The US Government cannot run out of money any more than Lambeau Field can run out of points during a Packer game. Quoting former Chairman of the US Federal Reserve Bank (the Fed), Ben Bernanke, during a 2009 interview with Scott Pelley on CBS 60 Minutes:

(PELLEY): “Is that tax money the Fed is spending?”

(BERNANKE): “It’s not tax money. The banks have accounts with the Fed much the same way that you have an account with a commercial bank. So, to lend to a bank, we simply use the computer to mark up the size of the account that they have with the Fed.”

In 1944 as World War II was coming to an end, Europe and Japan were in economic ruin while the United States had become the undisputed economic and industrial powerhouse of the world. At a historic meeting in Bretton Woods, New Hampshire, forty-four countries agreed to keep their currencies fixed to the U.S. dollar, and the dollar was fixed to gold at $35/ounce. Thereafter known as the Bretton Woods monetary system, countries settled their international balances in dollars, and US dollars were convertible to gold.

Initially, the Bretton Woods agreement operated as planned. Japan and Europe were rebuilding their postwar economies and demand for US goods, services, and dollars was high. Since the United States held about three-quarters of the world’s official gold reserves, all seemed well.

But the years passed and Europe and Japan recovered. By the 1960’s their exports became competitive and, as Americans purchased more and more of their products, these nations soon found themselves in possession of excess dollars. This shifting of U.S. balance of payments eventually resulted in more foreign-held dollars than the United States had gold. There was a loss of confidence in the US government’s ability to meet its obligations.

In 1971, fearing a run on the banks, President Richard Nixon and his advisors closed the gold window. Foreign governments could no longer exchange their dollars for the scarce metal. This prevented a banking collapse, and at this point in history the US dollar became unbacked fiat currency. It had value only because the US Government said it did. And, as Chairman Bernanke indicated above, the government simply created money out of nowhere as needed.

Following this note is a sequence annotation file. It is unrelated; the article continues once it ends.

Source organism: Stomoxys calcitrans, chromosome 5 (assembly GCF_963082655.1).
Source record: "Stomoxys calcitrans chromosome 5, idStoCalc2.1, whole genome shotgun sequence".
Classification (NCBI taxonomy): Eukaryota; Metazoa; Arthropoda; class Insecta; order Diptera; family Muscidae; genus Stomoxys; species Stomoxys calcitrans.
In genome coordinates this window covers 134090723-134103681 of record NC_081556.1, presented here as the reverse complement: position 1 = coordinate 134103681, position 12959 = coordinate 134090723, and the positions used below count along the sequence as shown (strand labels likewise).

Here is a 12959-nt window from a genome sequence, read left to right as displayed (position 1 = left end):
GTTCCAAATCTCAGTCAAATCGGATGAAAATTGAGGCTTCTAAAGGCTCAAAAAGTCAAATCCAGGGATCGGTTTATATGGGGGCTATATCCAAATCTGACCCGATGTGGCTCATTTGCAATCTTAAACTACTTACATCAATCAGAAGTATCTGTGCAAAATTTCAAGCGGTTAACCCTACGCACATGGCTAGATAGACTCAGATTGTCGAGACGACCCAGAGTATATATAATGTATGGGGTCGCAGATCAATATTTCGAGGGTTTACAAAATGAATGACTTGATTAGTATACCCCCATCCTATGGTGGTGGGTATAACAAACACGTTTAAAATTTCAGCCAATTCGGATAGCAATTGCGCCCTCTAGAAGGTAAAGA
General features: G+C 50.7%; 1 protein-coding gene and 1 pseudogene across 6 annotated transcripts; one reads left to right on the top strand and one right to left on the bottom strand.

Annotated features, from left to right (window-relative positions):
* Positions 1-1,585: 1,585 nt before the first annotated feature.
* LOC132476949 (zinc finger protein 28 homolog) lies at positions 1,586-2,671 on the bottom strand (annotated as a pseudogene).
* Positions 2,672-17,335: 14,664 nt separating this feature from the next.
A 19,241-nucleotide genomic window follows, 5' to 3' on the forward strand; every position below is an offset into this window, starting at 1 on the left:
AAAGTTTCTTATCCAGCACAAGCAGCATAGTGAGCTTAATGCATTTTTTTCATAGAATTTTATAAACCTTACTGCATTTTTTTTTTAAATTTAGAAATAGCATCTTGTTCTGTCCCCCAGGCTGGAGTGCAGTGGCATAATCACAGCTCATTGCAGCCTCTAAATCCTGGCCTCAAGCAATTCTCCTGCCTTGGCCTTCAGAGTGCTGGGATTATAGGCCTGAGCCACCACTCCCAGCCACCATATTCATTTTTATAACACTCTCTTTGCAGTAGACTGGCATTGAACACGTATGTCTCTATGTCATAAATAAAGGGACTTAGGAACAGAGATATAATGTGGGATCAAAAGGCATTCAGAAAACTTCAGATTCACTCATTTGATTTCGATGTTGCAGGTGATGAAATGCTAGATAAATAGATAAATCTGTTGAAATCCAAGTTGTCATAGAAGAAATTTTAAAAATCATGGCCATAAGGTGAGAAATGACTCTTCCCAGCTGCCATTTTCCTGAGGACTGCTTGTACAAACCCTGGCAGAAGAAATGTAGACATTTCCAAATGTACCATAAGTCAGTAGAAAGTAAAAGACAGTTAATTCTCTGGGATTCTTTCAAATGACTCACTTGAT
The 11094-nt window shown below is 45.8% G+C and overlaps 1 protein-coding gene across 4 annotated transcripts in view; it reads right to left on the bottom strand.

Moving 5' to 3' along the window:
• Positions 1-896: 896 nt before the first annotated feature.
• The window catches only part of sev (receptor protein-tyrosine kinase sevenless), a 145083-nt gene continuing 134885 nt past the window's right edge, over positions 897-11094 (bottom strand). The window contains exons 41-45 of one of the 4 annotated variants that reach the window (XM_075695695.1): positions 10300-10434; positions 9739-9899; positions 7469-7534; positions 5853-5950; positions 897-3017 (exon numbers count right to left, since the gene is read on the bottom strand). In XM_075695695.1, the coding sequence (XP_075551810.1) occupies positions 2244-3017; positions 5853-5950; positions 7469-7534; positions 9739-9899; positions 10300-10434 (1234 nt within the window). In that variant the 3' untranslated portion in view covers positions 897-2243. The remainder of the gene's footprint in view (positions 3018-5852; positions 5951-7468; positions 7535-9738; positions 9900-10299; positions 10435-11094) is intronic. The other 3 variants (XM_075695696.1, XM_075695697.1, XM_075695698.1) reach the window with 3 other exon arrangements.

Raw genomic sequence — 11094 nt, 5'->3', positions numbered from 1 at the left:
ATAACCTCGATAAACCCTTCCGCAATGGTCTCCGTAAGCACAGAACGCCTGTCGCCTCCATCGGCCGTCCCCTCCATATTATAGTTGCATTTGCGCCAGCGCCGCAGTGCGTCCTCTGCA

It is critically important that we, the people of America, begin to educate ourselves on the difference between true productive capacity – the actual physical ability to provide the goods and services needed for a decent life – and money. Even though the US Government monetary system has been operating on a fiat basis for 50 years, we – and certainly our political “leaders” – continue to think of money as a thing, mysteriously backed by something like gold.

For a moment, let us consider the chemical element gold. Gold’s symbol on the Periodic Table of Chemical Elements is Au. This comes from the Latin word aurum which translates to “shining dawn.” Gold’s atomic number is 79, meaning it has 79 protons in its nucleus. Gold is what is referred to as a “noble” metal because it is highly resistant to reacting with other chemical elements. This gives gold some of its most useful properties. It doesn’t rust, tarnish, or corrode. This allows gold to be used in the most critical electrical applications. Spacecraft and satellites use gold in their electrical/electronic components because of its reliability. All of our cell phones contain tiny amounts of gold. Dental work commonly uses gold. No matter what we eat or drink, gold doesn’t react. And certainly, gold makes beautiful jewelry and other artforms. But one thing is certain. . .

Gold is of absolutely no value to humanity formed into bullion and locked in a vault supposedly representing “money.”

The suggestion that we return to the “gold standard” would completely cripple the US and other national economies, and factually, all of the known gold on Earth represents not even a fraction of the world’s current gross productive capabilities. Gold needs to be placed wisely into useful circulation like iron, aluminum, copper, and tin.